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From Dennis Sosnoski <...@sosnoski.com>
Subject Re: [Axis2] Implementing unwrapped (was Re: [Axis2] Planning for Axis2 next rev - 1.1 (?))
Date Sun, 25 Jun 2006 01:32:18 GMT
Ah, there's actually a third advantage to the second approach I gave of 
having the data binding code generate a method like:

  OMElement processFoo(OMElement elem)

This third advantage relates to the way most data binding frameworks 
handle unmarshalling. Typically you need some form of context set up to 
handle the unmarshalling, and the context can be relatively expensive to 
construct. Using a single method call like this allows the data binding 
code to just construct a single context and use it for all the 
parameters, while the separate methods approach would probably require a 
separate context to be created for each parameter.

  - Dennis

Dennis Sosnoski wrote:
> I'm talking about the same idea. What made me think you were 
> suggesting something else was your earlier comment:
>
> Reduce the # of classes? Unwrapping *increases* the number of classes ..
> each arg becomes a separate class. I must be missing something.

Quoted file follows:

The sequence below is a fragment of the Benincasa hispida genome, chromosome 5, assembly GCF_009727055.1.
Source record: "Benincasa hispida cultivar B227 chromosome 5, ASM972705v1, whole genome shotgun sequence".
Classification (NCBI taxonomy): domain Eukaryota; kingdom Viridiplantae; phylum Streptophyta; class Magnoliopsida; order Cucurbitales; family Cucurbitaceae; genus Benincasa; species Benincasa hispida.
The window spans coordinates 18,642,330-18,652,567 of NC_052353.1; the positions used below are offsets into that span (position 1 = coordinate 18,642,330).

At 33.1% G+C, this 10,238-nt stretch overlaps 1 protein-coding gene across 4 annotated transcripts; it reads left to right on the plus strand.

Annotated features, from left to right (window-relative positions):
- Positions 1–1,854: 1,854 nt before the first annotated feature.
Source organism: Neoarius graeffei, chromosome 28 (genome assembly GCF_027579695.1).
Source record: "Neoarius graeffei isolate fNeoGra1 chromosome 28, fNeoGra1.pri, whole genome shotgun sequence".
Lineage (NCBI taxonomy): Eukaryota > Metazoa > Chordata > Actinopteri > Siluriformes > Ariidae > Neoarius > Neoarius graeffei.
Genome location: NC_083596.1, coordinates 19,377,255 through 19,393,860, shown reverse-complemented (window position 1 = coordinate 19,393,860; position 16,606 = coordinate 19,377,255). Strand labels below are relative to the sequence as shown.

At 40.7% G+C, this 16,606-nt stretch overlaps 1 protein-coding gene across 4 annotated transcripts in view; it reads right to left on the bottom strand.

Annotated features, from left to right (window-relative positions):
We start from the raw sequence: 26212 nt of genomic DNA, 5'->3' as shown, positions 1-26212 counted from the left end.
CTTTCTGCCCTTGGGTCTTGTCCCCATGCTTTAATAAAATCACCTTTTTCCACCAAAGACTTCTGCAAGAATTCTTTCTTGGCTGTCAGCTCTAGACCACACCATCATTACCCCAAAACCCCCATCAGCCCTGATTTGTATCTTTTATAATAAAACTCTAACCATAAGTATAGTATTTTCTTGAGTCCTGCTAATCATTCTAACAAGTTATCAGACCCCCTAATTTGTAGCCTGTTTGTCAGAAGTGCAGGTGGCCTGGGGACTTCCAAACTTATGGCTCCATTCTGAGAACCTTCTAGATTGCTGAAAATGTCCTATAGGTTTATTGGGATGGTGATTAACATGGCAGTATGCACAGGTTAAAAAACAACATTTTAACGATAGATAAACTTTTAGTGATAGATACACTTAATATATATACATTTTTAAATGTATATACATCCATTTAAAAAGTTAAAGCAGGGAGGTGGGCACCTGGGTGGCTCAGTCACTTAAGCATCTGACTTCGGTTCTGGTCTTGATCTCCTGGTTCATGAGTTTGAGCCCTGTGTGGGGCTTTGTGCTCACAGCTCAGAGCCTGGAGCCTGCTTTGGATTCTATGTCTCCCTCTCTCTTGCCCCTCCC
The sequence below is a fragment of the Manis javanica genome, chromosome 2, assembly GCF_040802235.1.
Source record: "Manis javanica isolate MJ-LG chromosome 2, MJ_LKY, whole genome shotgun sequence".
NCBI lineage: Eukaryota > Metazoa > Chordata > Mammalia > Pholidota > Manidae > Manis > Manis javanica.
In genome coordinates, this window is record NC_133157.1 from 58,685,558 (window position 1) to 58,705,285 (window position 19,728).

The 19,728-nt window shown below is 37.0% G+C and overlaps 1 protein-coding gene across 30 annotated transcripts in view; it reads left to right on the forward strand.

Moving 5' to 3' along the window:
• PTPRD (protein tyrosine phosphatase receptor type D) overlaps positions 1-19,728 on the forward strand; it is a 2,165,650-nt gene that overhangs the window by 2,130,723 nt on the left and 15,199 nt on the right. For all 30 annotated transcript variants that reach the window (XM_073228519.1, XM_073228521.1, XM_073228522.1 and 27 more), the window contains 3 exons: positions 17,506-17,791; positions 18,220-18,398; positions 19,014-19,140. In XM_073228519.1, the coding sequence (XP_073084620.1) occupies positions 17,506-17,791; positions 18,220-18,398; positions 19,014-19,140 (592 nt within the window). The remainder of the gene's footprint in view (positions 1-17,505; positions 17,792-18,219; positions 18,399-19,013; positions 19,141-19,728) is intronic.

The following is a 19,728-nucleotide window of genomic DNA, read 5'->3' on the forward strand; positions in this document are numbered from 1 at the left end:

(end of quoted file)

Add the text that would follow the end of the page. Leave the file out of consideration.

>
> But unwrapping *does* reduce the number of classes involved - in your 
> example below, the plain doc/lit case has the fooRequest and 
> fooResponse classes, while these are not needed in the unwrapped case.
>
> So it sounds like we're in basic agreement on how things are supposed 
> to work. I think we still differ on the details, though. Take your 
> sample service method:
>
>    int foo(float a, Address b)
>
> How do you actually generate the code to call this on the server? You 
> start with an input OMElement, and need to get back an OMElement as 
> the response. The input OMElement has child elements with the actual 
> data for the parameters, and the data binding code needs to handle 
> converting those child elements into the method parameter values. 
> Likewise, the data binding code needs to handle converting the return 
> value into the output OMElement. Are we in agreement so far?
>
> I can think of two reasonable ways to implement this in the code. The 
> first is to implement separate data binding methods per-parameter and 
> per-return, so that you have methods like:
>
>    float convertFooParamA(OMElement elem) { ... }
>    Address convertFooParamB(OMElement elem) { ... }
>    OMElement convertFooResult(int value) { ... }
>
> To use these, the common operation code would need to extract the 
> child elements from the input OMElement and then pass each one to the 
> appropriate method. But child elements can be optional 
> (minOccurs="0"), in which case they may have a default value - so the 
> data binding conversion method still needs to be called in this case 
> (presumably with a null instead of an element).
>
> The second is to just turn the service method call generation over to 
> the data binding code, so that you instead have a single generated 
> method like:
>
>    OMElement processFoo(OMElement elem) { ... }